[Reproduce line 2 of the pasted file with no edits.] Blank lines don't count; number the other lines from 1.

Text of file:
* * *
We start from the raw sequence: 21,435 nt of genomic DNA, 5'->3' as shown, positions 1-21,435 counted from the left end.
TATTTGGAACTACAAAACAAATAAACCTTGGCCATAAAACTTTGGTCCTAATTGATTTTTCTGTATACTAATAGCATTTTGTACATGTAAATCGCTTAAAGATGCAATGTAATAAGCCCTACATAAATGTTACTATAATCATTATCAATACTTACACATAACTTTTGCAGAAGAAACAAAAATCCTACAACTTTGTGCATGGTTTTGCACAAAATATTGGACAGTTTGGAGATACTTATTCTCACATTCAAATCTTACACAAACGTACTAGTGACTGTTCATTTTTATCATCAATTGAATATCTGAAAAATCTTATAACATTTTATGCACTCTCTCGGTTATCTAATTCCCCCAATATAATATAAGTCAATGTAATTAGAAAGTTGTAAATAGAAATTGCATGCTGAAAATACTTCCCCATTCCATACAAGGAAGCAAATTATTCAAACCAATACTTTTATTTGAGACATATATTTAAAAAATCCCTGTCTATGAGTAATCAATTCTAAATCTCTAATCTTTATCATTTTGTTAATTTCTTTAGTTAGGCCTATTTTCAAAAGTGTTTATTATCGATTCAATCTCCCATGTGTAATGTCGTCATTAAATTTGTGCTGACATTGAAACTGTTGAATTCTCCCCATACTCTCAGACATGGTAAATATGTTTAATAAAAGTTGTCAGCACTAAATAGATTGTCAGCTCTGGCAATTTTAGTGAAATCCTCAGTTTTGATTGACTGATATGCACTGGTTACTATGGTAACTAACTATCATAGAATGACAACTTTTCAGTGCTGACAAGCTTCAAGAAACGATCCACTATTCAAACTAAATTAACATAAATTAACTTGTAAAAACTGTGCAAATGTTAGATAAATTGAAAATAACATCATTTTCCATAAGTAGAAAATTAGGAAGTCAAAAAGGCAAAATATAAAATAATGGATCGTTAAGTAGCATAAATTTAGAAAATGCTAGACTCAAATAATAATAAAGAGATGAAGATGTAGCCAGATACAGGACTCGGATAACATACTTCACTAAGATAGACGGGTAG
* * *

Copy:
TATTTGGAACTACAAAACAAATAAACCTTGGCCATAAAACTTTGGTCCTAATTGATTTTTCTGTATACTAATAGCATTTTGTACATGTAAATCGCTTAAAGATGCAATGTAATAAGCCCTACATAAATGTTACTATAATCATTATCAATACTTACACATAACTTTTGCAGAAGAAACAAAAATCCTACAACTTTGTGCATGGTTTTGCACAAAATATTGGACAGTTTGGAGATACTTATTCTCACATTCAAATCTTACACAAACGTACTAGTGACTGTTCATTTTTATCATCAATTGAATATCTGAAAAATCTTATAACATTTTATGCACTCTCTCGGTTATCTAATTCCCCCAATATAATATAAGTCAATGTAATTAGAAAGTTGTAAATAGAAATTGCATGCTGAAAATACTTCCCCATTCCATACAAGGAAGCAAATTATTCAAACCAATACTTTTATTTGAGACATATATTTAAAAAATCCCTGTCTATGAGTAATCAATTCTAAATCTCTAATCTTTATCATTTTGTTAATTTCTTTAGTTAGGCCTATTTTCAAAAGTGTTTATTATCGATTCAATCTCCCATGTGTAATGTCGTCATTAAATTTGTGCTGACATTGAAACTGTTGAATTCTCCCCATACTCTCAGACATGGTAAATATGTTTAATAAAAGTTGTCAGCACTAAATAGATTGTCAGCTCTGGCAATTTTAGTGAAATCCTCAGTTTTGATTGACTGATATGCACTGGTTACTATGGTAACTAACTATCATAGAATGACAACTTTTCAGTGCTGACAAGCTTCAAGAAACGATCCACTATTCAAACTAAATTAACATAAATTAACTTGTAAAAACTGTGCAAATGTTAGATAAATTGAAAATAACATCATTTTCCATAAGTAGAAAATTAGGAAGTCAAAAAGGCAAAATATAAAATAATGGATCGTTAAGTAGCATAAATTTAGAAAATGCTAGACTCAAATAATAATAAAGAGATGAAGATGTAGCCAGATACAGGACTCGGATAACATACTTCACTAAGATAGACGGGTAG